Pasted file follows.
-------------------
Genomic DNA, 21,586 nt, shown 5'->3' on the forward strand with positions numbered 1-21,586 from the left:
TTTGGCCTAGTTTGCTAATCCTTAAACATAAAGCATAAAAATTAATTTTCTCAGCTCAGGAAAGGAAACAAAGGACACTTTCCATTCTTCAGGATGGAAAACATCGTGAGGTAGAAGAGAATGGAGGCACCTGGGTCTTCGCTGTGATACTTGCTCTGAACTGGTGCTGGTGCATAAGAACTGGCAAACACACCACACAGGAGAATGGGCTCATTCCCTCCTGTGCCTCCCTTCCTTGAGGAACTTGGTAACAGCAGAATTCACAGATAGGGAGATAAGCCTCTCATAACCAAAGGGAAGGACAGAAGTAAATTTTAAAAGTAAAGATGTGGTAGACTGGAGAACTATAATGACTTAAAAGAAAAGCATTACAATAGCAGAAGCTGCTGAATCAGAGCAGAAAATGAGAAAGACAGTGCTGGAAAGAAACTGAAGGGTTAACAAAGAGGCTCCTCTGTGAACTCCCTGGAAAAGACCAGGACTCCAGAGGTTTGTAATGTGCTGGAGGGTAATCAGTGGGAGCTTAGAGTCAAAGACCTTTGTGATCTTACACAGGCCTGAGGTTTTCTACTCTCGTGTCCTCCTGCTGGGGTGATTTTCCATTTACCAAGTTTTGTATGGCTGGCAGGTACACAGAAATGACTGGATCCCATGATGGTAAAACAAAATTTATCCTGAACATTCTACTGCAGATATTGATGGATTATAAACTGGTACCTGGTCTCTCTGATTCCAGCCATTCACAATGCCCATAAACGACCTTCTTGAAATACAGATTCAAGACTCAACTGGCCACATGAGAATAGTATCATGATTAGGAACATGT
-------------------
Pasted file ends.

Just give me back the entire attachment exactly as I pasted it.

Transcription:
Genomic DNA, 21,586 nt, shown 5'->3' on the forward strand with positions numbered 1-21,586 from the left:
TTTGGCCTAGTTTGCTAATCCTTAAACATAAAGCATAAAAATTAATTTTCTCAGCTCAGGAAAGGAAACAAAGGACACTTTCCATTCTTCAGGATGGAAAACATCGTGAGGTAGAAGAGAATGGAGGCACCTGGGTCTTCGCTGTGATACTTGCTCTGAACTGGTGCTGGTGCATAAGAACTGGCAAACACACCACACAGGAGAATGGGCTCATTCCCTCCTGTGCCTCCCTTCCTTGAGGAACTTGGTAACAGCAGAATTCACAGATAGGGAGATAAGCCTCTCATAACCAAAGGGAAGGACAGAAGTAAATTTTAAAAGTAAAGATGTGGTAGACTGGAGAACTATAATGACTTAAAAGAAAAGCATTACAATAGCAGAAGCTGCTGAATCAGAGCAGAAAATGAGAAAGACAGTGCTGGAAAGAAACTGAAGGGTTAACAAAGAGGCTCCTCTGTGAACTCCCTGGAAAAGACCAGGACTCCAGAGGTTTGTAATGTGCTGGAGGGTAATCAGTGGGAGCTTAGAGTCAAAGACCTTTGTGATCTTACACAGGCCTGAGGTTTTCTACTCTCGTGTCCTCCTGCTGGGGTGATTTTCCATTTACCAAGTTTTGTATGGCTGGCAGGTACACAGAAATGACTGGATCCCATGATGGTAAAACAAAATTTATCCTGAACATTCTACTGCAGATATTGATGGATTATAAACTGGTACCTGGTCTCTCTGATTCCAGCCATTCACAATGCCCATAAACGACCTTCTTGAAATACAGATTCAAGACTCAACTGGCCACATGAGAATAGTATCATGATTAGGAACATGT